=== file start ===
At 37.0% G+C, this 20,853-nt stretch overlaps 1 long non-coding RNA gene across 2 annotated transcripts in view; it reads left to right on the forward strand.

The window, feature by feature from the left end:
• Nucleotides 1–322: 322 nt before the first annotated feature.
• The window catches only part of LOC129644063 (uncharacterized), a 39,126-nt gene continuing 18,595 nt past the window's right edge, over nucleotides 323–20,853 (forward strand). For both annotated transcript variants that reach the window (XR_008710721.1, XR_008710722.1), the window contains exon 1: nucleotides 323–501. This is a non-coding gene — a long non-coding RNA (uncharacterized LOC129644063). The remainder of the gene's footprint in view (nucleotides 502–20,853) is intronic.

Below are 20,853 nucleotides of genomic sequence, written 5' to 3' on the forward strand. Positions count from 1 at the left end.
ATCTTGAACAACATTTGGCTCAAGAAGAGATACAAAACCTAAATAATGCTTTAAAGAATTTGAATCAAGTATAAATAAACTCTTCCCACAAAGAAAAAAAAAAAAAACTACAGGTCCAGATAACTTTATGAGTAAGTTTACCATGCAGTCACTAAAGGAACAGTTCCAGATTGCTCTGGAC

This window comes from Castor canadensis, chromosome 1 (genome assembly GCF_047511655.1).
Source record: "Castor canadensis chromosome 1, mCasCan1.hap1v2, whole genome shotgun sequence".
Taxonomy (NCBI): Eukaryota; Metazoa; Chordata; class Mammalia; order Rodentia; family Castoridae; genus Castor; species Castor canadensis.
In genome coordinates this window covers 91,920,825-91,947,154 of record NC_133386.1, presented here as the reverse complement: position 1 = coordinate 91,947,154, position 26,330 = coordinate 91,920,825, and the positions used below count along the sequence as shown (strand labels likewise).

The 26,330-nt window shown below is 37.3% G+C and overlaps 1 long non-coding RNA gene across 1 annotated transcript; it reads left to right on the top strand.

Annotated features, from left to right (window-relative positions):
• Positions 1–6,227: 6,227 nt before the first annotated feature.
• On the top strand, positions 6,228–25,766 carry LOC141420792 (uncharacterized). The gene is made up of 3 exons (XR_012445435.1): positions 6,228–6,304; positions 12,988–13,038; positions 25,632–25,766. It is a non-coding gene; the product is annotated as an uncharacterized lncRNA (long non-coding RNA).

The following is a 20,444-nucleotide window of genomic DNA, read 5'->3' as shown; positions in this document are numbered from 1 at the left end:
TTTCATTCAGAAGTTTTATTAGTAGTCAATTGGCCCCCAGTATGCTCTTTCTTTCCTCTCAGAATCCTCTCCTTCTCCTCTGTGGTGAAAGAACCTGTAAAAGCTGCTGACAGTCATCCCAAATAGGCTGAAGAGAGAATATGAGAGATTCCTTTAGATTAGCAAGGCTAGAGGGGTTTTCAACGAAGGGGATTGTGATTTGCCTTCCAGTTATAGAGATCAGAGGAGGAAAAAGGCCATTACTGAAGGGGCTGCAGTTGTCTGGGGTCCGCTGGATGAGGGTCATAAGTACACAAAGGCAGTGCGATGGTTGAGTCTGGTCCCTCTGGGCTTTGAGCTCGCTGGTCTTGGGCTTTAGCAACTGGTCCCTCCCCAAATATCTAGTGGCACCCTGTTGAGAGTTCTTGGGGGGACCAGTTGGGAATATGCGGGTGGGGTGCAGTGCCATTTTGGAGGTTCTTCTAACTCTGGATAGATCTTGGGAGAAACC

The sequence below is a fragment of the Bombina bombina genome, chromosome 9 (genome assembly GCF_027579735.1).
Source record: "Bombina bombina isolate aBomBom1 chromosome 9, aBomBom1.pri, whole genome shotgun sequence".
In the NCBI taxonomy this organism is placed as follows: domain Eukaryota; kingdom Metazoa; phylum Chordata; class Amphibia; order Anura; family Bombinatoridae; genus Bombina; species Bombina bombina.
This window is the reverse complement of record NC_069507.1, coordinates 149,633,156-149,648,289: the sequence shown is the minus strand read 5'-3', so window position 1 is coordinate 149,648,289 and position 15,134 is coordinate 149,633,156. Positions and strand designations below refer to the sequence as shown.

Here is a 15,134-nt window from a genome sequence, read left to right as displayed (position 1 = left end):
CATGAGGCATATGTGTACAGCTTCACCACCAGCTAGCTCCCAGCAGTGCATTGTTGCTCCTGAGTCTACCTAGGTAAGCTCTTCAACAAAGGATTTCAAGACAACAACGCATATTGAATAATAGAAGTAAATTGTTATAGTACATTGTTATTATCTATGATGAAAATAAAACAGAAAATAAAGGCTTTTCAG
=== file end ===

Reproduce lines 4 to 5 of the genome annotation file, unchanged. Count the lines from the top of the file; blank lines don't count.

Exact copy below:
• The window catches only part of LOC129644063 (uncharacterized), a 39,126-nt gene continuing 18,595 nt past the window's right edge, over nucleotides 323–20,853 (forward strand). For both annotated transcript variants that reach the window (XR_008710721.1, XR_008710722.1), the window contains exon 1: nucleotides 323–501. This is a non-coding gene — a long non-coding RNA (uncharacterized LOC129644063). The remainder of the gene's footprint in view (nucleotides 502–20,853) is intronic.

Below are 20,853 nucleotides of genomic sequence, written 5' to 3' on the forward strand. Positions count from 1 at the left end.